River otters appear to be making a comeback in the Anacostia River.
The Anacostia River is slowly getting cleaner, according to the latest report card on the river's health from the Anacostia Watershed Society. The river got a passing grade this year — but just barely.
"A lot of the other watershed groups that use some type of report card system are grading on a curve, whereas we are not," says Emily Conrad, development director with AWS. This year, the river scored 63% overall, a D. (Anything above 60% is considered a passing grade.)
The Anacostia River has long been a poster child for polluted urban waterways, but years of investment in cleanup appear to be paying off. This is only the third time the river has gotten a grade above an F.
Bright spots this year include a new D.C. government plan to deal with toxic chemicals embedded the river bottom. These toxins are the legacy of decades of industry dumping along the banks of the Anacostia. The remediation of this polluted sediment has been subject of study, negotiation and debate for years. Now there is a plan in place to clean up 77 acres of toxic hot spots, at a cost of $35.5 million.
Another positive sign: underwater grasses are thriving. Conrad says those grasses, known as submerged aquatic vegetation, are a sign of a healthy ecosystem.
"Submerged aquatic vegetation provides habitat for fish, particularly as as a nursery. So it's really vital to a lot of fish species."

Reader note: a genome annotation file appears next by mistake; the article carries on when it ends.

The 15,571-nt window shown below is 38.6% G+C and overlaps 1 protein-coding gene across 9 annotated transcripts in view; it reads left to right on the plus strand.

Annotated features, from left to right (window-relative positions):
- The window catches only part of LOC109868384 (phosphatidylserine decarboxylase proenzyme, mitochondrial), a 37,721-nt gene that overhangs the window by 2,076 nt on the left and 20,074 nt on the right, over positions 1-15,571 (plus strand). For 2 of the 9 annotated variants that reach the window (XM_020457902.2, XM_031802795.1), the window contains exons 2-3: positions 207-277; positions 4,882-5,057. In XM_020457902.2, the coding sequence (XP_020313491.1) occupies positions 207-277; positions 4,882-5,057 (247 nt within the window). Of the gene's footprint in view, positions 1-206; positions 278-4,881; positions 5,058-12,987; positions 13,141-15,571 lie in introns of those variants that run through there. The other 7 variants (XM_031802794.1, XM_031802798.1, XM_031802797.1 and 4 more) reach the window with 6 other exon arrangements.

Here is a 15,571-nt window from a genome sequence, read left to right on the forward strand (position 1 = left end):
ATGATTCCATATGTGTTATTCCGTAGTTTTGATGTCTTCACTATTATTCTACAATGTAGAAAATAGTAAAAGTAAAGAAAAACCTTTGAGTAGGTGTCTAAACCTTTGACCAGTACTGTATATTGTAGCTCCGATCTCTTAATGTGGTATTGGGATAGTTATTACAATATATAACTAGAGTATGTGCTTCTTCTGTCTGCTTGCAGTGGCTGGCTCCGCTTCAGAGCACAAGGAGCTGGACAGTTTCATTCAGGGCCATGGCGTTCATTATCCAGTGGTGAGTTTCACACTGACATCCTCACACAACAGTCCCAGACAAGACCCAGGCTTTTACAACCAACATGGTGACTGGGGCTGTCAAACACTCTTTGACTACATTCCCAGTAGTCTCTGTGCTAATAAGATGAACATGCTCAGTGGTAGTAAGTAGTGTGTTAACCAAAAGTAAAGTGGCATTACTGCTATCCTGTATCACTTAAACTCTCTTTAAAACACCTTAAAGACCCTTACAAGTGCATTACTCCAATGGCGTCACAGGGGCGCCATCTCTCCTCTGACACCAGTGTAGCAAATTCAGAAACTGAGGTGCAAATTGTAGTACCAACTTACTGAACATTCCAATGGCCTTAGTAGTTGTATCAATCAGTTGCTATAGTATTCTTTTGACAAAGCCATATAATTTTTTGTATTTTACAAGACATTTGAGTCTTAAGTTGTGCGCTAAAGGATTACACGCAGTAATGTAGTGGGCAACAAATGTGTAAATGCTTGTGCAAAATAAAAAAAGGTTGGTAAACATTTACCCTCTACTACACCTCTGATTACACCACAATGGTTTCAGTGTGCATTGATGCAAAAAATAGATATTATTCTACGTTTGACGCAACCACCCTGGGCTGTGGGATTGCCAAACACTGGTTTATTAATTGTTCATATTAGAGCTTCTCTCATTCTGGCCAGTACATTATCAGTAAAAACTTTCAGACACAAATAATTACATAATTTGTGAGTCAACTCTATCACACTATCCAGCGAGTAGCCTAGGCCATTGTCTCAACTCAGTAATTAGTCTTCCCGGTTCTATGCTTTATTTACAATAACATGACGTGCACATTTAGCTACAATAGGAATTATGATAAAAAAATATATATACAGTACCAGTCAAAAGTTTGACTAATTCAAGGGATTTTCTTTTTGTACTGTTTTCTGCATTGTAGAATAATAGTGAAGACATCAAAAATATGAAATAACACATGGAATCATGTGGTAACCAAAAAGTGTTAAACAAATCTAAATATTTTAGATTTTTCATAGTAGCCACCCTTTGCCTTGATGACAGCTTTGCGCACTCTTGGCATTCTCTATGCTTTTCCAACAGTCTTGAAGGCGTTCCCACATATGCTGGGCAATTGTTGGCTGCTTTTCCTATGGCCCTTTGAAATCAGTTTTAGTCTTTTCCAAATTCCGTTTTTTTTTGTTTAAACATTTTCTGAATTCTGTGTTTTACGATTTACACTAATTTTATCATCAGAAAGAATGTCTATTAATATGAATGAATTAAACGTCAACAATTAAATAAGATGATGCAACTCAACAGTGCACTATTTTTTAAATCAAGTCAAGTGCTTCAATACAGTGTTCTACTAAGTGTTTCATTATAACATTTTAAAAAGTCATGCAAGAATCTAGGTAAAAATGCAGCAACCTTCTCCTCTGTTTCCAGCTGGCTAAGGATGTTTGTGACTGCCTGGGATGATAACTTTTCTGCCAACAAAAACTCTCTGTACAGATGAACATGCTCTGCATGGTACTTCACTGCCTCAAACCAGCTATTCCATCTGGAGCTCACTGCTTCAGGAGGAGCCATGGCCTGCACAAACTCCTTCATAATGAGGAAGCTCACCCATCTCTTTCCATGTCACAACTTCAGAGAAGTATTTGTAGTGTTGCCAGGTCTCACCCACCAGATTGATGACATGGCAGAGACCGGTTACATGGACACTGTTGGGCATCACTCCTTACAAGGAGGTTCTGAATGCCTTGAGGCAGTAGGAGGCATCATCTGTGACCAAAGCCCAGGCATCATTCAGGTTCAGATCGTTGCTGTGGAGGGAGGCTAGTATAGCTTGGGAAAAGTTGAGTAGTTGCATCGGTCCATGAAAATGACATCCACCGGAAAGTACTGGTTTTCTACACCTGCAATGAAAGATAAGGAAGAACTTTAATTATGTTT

Even more exciting: North American river otters appear to making a comeback in the watershed. The semiaquatic mammals were spotted by the Anacostia river for the first time in recent memory by AWS staff in 2016, at the National Arboretum. Since then they've also been documented by the District Department of Energy and Environment. Recently, the National Park Service shared a photo of a river otter exploring a pedal boat on the Tidal Basin.
But the Anacostia still has a ways to go to reach the goals of making the water safe to swim and fish in. This year, fecal bacteria pollution was up, as was stormwater runoff — both consequences of an unusually rainy year. Rain, particularly heavy downpours, washes pollution down storm drains and into the river, and also causes sewer overflows.
"Not only did we have a lot of precipitation in 2020, it was also a record year for the most days with 2-plus inches of rain," Conrad says.
The river's score this year was the same overall as last year and 2018, which was the first time the Anacostia got a passing grade. In 2019, the score dipped into failing territory — just 51% — after the wettest year on record in D.C.
More challenges lay ahead, though, particularly climate change. A quickly warming planet is bringing more rain to the mid-Atlantic region, and more severe rain events.
This story is from DCist.com, the local news website of WAMU.